In this peaceful and industrious life they were exposed, however, to raids from the nomadic and more savage tribes of the moun tains and plains north and east of them, and hence were compelled to concentrate their homes into defensive villages, to build fort-like walls and erect watch-towers along their fron tiers and on surrounding heights. These struc tures, as indicated by their ruins, appear essen tially lilce those now occupied in New Mexico and Arizona. The habits and general culture of these prehistoric people, or peoples, were apparently much the same as those of their descendants when first visited by Spanish ex plorers in the 16th century.
The walls of the canyon-valleys were com posed of sandstones in strata of varying hard ness, so that in many places the wearing away of a softer layer left a long horizontal recess, sometimes several yards in depth, overhung by harder rock. These natural shelters were some times low down and easily accessible, and were naturally taken advantage of as good situa tions for storehouses for grain and for resi dence. Often there was room for only one or two houses, which could be built economically, as little more was required than a front and one or more side walls, enclosing a space of the ledge-floor and roofed by the overhanging rock. Such single houses were often found occupying niches hundred.s of feet above the valley-floor. In several places, however, the recesses, or shallow caves, were of sufficient length and depth to accommodate a large num ber of houses, forming a real village, with granaries, lcivas and protective front walls. The most extensive of these towns yet known is that in Walnut Canyon, a tributary of Mon tezuma Creek, Colorado, called Cliff-Palace. This contained about 100 rooms. The terrace had been leveled and extended by building sup porting walls along its irregular front, and long and prosperous occupancy is evident. This and another remarkable ruin nearby called Spruce Tree House, lately cleared of rubbish, are now national reservations and in the custody of the Smithsonian Institution. Such reservations also ensure the continued safety of similar remains in various places elsewhere. See CASA GRANDE, etc.
the construction of these houses is described in the Handbook of American as follows: "In the large shelters the buildings are much diversified in plan and elevation owing to the irregularities in the conformation of the floor and walls. The first floor was the rock surface, or, if that was uneven, of clay and flagstones, and upper floors were constructed of poles set in the masonry, often projecting through the walls and overlaid with smaller poles and willows, finished above with adobe cement. The masonry is excellent, the rather small stones, gathered in many cases from dis tant sites, being laid in mortar. The stones were rarely dressed, but were carefully selected, so that the wall-surface was even, and in some cases a decorative effect was given by alternat ing layers of larger and smaller pieces and by chinking the crevices with spalls. The walls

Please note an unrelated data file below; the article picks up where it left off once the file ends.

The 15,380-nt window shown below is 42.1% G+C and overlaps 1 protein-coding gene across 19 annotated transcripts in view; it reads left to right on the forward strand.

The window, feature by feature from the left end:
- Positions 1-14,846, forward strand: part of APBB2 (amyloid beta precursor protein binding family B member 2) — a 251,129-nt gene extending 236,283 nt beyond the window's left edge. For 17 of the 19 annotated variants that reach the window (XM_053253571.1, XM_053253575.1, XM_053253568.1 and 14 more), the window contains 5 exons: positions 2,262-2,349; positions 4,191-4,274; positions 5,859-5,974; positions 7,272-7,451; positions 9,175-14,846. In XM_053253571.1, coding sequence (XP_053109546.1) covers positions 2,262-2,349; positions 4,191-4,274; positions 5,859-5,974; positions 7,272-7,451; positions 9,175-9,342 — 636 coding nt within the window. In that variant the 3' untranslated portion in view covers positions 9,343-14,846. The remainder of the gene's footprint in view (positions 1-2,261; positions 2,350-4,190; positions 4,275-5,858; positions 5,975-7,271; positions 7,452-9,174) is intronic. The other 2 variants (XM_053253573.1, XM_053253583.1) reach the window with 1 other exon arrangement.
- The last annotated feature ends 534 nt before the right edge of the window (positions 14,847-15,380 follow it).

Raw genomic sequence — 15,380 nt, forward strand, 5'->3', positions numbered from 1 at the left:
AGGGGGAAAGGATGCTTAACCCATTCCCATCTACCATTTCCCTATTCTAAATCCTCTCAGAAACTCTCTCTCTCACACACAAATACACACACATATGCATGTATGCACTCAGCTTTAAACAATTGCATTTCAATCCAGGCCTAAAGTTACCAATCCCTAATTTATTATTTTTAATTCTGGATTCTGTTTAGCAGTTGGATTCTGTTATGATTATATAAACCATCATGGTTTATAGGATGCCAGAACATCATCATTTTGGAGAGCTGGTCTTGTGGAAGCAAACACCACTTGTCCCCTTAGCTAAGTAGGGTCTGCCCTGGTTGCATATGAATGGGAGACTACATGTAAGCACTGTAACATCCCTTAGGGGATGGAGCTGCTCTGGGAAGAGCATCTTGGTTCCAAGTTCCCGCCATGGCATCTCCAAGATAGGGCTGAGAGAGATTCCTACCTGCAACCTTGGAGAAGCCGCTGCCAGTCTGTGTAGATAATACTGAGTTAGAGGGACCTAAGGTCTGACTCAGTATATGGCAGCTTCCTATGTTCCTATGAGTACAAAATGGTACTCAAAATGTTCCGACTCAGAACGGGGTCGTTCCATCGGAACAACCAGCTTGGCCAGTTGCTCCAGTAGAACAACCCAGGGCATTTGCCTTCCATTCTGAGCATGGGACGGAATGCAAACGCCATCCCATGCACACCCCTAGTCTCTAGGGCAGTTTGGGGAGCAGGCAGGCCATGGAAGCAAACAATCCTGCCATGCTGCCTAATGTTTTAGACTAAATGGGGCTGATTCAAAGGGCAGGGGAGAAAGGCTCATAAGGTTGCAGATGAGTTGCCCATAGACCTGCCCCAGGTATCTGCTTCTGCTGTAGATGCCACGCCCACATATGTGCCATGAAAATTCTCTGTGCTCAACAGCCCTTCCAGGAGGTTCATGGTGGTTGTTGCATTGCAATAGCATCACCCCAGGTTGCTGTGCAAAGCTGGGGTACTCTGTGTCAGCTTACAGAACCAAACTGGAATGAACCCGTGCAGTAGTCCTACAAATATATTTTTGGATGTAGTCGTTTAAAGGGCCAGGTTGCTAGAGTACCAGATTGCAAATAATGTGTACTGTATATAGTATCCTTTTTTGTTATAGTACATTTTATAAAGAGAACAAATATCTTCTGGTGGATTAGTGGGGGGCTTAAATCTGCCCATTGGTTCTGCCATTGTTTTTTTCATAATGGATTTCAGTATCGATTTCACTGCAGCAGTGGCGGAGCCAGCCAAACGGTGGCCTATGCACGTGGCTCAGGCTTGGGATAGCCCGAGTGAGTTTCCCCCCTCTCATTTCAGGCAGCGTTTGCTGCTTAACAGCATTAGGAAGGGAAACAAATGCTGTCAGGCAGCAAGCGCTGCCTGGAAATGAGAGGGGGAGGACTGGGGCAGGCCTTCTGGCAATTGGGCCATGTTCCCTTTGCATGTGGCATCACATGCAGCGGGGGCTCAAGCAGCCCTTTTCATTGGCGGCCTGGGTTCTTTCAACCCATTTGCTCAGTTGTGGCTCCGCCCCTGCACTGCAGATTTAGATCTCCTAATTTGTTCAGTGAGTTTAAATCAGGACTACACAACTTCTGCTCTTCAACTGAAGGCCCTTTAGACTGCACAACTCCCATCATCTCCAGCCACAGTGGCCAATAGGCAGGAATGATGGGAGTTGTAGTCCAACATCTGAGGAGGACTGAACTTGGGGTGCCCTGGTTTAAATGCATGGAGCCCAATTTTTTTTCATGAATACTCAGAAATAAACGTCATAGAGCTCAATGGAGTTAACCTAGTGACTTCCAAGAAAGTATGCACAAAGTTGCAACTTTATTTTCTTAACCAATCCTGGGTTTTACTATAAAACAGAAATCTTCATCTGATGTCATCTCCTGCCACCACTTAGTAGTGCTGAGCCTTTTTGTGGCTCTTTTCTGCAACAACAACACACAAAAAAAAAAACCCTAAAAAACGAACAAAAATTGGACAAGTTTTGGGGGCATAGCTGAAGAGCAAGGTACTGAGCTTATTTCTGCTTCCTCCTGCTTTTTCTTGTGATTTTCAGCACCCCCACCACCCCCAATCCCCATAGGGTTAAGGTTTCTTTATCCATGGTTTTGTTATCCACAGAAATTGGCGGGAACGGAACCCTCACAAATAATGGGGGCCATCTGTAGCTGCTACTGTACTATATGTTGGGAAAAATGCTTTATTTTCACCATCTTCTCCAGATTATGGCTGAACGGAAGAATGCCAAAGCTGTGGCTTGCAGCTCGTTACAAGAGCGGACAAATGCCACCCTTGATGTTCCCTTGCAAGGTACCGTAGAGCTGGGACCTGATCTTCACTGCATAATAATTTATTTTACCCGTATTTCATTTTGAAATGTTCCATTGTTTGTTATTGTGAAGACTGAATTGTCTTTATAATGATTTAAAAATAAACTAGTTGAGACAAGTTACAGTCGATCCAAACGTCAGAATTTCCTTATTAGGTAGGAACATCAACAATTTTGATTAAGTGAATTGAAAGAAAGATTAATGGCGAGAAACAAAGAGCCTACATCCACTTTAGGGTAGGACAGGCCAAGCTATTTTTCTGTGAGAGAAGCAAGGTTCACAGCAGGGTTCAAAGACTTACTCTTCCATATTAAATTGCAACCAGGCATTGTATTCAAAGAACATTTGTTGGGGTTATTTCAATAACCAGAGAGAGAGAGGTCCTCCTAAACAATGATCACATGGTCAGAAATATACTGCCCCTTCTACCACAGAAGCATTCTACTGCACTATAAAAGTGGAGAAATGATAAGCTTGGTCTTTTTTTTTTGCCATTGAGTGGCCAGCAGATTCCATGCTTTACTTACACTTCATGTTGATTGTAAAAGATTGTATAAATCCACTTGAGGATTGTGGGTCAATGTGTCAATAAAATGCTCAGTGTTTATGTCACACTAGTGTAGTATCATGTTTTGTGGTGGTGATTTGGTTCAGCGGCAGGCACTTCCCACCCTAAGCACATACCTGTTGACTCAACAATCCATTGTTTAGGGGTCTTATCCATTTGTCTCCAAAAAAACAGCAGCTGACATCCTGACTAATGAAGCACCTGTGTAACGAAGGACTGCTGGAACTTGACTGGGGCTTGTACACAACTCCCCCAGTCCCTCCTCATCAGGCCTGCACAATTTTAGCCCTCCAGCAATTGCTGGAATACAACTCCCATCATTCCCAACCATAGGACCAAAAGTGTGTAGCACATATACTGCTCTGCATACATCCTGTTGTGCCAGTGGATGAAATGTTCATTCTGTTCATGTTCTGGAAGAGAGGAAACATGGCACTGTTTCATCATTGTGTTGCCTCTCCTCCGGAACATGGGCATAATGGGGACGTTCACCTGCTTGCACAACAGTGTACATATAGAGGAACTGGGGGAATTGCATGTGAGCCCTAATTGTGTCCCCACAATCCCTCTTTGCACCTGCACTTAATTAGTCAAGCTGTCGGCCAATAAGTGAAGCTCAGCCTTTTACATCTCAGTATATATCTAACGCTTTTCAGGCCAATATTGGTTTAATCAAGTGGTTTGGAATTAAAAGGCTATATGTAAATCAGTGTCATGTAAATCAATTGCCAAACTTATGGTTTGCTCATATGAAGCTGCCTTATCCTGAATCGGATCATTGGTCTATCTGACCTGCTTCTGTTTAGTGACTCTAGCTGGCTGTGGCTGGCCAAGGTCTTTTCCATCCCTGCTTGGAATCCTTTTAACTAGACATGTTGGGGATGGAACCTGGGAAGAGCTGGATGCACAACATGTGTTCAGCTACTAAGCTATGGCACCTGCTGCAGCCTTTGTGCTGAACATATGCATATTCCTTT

were sometimes plastered inside and out and finished with clay paint. The doorways were small and squarish, and often did not extend to the floor, except an opening or square notch in the centre for the passage of the feet. The lintels were stone slabs, or consisted of sticks or small timbers. Windows or outlook-aper tures, were numerous and generally small. . . . Where the way is very steep niche-stairways were cut in the rock-face, making approach possible. Ladders of notched logs were also used.* In some parts of this district, as, especially on the eastern side of the Jemez Plateau, in New Mexico, great numbers of dwelling-places have been dug out of the rock, or crevices have been enlarged and the front walled up. Ari zona and Mexico show these also. They are associated with the cliff-houses, but are more properly classified and described elsewhere.
The age of these ruins, by whom built, and when and why they were abandoned, are matters of conjecture, with few substan tial bases for hypothesis. They certainly antedate the coming of white men, for no objects of metal nor any evidences of domestic animals have been found. Esti mates as to antiquity vary from 500 to sev eral thousand years— the latter probably very excessive. Many places have evidently been occupied within comparatively recent times, and 1,000 years seems enough to allow to the oldest. The best opinion is that pressure by enemies led to the making of these inconvenient habitations, and that this with the increasing dryness of the climate (of which other evi dence exists) finally compelled retreat. Speak ing of the Mesa Verde district, Dr. J. Walter Fewkes, of the bureau of ethnology, who is perhaps the best informed man in the country on this subject, expresses the subjoined opinion: "The inhabitants of these buildings strug gled to gain a livelihood against their unfavor able environment until a too exacting nature finally overcame them. . . . One of the primary reasons was change of climate, which caused the water-supply to diminish and the crops to fail; but long before its final deser tion many clans abandoned the place and drifting from point to point sought home-sites where water was more abundant. . . . Where the descendants of Cliff Palace now dwell, or whether they are now extinct, can be determined only by additional research.* Bibliography.— Annual Reports United States Geological Survey (Hayden's, 1874, 1876); Reports Bureau of Ethnology, and Bul letins, especially Nos. 30, 41, 50, 51; Hodge, 'Handbook of American Indians' (Washing ton 1907); Nordenskiold, 'Cliff-dwellers of the Mesa (Stockholm 1893).